Adam Williams, Gadsby’s England Football Writer
England 1:0 Croatia (Sterling 57’)
The whistle peeps and the fog clears. It isn’t until the opening throes of a tournament that we know what an England team is really about.
We’re only at the foothills of this Championship but today, bathed in glorious Wembley sunshine, there was enough to suggest that England have the facilities to get somewhere close to the snow-capped summit. There was enough to see that we have cultivated a generation of players with poise and purpose. There was enough to ask, is this a swagger I see before me? For the first time in 10 attempts, England won in a Euros curtain-raiser. They earned a healthy tan while doing so.
At previous tournaments, anxiety has settled in players’ bones long before opening night. But there was a zip in England’s passing that doesn’t come from legs shackled by doubt. What’s best is that the self-assuredness was demonstrably justified. Modric, Brozovic and Kovacic are a classic cars show of a midfield but they lost out to England’s boy racers. Modric had a few moments of elan but Croatia’s ritzy trio was successfully barbed and pacified by the equipoise of Phillips and Rice. Making just his ninth England appearance, Phillips in particular was a magnetic presence in the middle of the park. He played a more proactive role than he has done for Leeds United this season, but was every bit as assiduous in the tackle and the press. It was one of his many fits of creative brilliance that led to England’s only goal as he smoked through the guts of the Croatia midfield before easing the ball through to Raheem Sterling MBE. The local hero squeezed the ball under the Croatia goalkeeper and screamed off in riotous celebration with the second half 10 minutes old. His first goal at a major tournament.
Sterling too was magnificent, though less explicitly than Phillips. There were a handful of butter-booted touches and one particularly bad miss, but he more than made up for it with his exploratory running and flashes of verve. Croatia, a team of magicians and men, were not at their steely best. They did creak slowly into the game, particularly in the last 15 minutes of the first half. But England resisted. On the rare occasion a situation demanded an act of heroism, England’s defenders delivered. Tyrone Mings, who admittedly did not shine in the pre-tournament friendlies, was resolute, John Stones rock solid. Further up the pitch, England looked like a side that played better when there was tempo in the game. It gave them more gaps to slip through, more wounds to open.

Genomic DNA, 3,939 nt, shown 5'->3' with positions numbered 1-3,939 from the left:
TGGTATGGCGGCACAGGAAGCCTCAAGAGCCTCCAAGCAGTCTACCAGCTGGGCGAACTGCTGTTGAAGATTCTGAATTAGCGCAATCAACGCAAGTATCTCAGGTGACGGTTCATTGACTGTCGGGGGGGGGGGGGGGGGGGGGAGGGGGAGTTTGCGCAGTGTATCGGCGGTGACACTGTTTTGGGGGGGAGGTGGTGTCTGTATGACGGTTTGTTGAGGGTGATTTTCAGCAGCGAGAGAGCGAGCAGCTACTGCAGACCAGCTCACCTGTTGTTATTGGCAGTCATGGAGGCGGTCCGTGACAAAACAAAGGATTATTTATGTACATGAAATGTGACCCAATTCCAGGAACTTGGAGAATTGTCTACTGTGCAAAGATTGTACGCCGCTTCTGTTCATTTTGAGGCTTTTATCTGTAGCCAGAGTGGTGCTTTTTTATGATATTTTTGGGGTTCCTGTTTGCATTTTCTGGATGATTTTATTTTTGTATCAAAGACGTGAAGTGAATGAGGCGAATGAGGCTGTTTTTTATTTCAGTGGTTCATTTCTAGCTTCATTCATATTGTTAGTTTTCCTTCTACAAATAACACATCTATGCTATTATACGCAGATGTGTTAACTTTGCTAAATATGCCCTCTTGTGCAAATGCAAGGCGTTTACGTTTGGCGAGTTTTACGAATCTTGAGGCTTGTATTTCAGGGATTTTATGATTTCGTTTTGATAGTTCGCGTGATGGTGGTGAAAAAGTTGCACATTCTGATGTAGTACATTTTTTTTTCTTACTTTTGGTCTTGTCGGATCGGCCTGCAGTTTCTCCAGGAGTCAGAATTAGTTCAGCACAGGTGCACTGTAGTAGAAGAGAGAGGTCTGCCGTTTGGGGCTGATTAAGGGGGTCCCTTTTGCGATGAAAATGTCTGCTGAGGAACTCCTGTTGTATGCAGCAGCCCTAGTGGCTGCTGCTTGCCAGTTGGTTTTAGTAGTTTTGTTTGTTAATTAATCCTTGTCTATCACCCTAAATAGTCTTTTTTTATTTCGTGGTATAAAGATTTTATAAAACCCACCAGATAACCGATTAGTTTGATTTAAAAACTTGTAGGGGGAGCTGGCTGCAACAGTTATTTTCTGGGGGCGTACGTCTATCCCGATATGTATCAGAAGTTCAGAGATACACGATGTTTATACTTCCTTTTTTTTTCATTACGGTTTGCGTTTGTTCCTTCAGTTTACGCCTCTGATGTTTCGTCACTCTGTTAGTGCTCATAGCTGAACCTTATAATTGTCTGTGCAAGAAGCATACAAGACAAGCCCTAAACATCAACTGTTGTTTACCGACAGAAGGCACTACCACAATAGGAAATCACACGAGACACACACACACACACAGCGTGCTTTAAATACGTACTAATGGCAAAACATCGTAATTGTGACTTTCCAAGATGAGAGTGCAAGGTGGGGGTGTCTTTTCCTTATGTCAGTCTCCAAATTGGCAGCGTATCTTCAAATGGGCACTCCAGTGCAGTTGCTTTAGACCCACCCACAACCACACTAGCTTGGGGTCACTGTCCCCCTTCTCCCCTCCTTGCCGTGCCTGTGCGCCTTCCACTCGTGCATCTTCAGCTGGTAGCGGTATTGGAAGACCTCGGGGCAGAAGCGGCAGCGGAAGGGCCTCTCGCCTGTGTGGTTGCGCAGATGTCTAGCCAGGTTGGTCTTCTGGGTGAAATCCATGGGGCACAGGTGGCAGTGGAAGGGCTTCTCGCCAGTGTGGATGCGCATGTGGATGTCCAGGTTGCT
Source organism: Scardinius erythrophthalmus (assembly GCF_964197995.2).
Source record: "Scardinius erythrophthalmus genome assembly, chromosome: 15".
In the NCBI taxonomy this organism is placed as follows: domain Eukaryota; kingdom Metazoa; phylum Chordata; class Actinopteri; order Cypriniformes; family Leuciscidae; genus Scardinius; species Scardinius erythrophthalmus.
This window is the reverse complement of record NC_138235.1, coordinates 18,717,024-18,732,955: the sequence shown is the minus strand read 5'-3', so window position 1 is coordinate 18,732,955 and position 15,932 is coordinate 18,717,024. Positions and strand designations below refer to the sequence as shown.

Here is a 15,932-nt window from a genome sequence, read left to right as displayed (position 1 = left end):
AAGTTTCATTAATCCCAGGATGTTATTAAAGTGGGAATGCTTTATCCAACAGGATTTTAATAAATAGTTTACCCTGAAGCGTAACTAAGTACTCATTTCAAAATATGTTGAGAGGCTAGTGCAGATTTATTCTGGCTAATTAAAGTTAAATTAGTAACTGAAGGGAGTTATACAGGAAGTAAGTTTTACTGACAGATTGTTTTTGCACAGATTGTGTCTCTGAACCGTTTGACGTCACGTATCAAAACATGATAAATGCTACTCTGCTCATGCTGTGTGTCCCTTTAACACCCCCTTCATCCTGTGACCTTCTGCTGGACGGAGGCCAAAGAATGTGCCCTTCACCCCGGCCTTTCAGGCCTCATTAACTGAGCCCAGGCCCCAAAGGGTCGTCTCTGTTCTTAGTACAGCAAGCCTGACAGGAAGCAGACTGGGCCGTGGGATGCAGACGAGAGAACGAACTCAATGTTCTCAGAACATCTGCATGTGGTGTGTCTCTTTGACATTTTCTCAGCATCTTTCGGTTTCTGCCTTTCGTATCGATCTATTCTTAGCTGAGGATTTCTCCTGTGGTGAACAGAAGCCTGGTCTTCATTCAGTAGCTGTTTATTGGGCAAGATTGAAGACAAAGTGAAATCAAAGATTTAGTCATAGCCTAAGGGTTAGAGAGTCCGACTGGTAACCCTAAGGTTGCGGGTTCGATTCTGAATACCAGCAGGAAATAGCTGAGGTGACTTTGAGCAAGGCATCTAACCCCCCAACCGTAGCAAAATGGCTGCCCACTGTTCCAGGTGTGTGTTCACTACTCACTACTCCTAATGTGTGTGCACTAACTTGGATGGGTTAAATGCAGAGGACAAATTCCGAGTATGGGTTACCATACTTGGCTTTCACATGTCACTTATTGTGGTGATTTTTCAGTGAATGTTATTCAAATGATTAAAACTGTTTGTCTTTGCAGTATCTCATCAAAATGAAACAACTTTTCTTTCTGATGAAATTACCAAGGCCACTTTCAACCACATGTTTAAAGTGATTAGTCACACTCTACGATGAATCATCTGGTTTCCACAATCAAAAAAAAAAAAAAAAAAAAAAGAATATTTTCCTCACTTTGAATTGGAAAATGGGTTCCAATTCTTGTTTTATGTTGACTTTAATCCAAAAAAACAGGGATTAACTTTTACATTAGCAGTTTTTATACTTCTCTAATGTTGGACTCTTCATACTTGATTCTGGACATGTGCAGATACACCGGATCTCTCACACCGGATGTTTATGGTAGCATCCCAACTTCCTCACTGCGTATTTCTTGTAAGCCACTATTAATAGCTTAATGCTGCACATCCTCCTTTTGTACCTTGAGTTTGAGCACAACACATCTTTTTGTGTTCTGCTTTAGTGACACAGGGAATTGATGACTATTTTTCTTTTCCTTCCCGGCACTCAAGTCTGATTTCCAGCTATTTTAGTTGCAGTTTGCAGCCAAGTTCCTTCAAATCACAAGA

Jude Bellingham, 16 days short of his 18th birthday, is one who has the repertoire to do exactly that. He became the youngest to play at a European Championship when he replaced a curiously quiet Kane for the last 10 minutes. Another of England’s obnoxiously talented youths, Phil Foden, started the game and started it well, jagging in from the right channel before slapping the foot of the post with the match in its infancy.
So, a winning start in the competition for the first time ever, and one against our old friends on the Adriatic coast. Some demons will have been laid to rest today, of that there’s no doubt. But as the nation heads pubward on Friday evening, they will know that Scotland represent a different, more intimate challenge. When the bluster and the bombast judder to a halt on both sides of the border, it will be a match soundtracked by the jangling of nerves and wringing of hands. But anxieties will end at the white line. These players are immune.
20 Foden Booked at 64 mins – Substituted for Rashford at 71′
9 Kane – Substituted for Bellingham at 82′
10 Sterling – Substituted for Calvert-Lewin at 90+2′
5 Caleta-Car Booked at 42′
11 Brozovic Booked at 66′ – Substituted for Vlasic at 70′
8 Kovacic Booked at 48′ – Substituted for Pasalic at 85′
9 Kramaric – Substituted for Brekalo at 70′
17 Rebic – Substituted for Petkovic at 78′
Referee: Daniele Orsato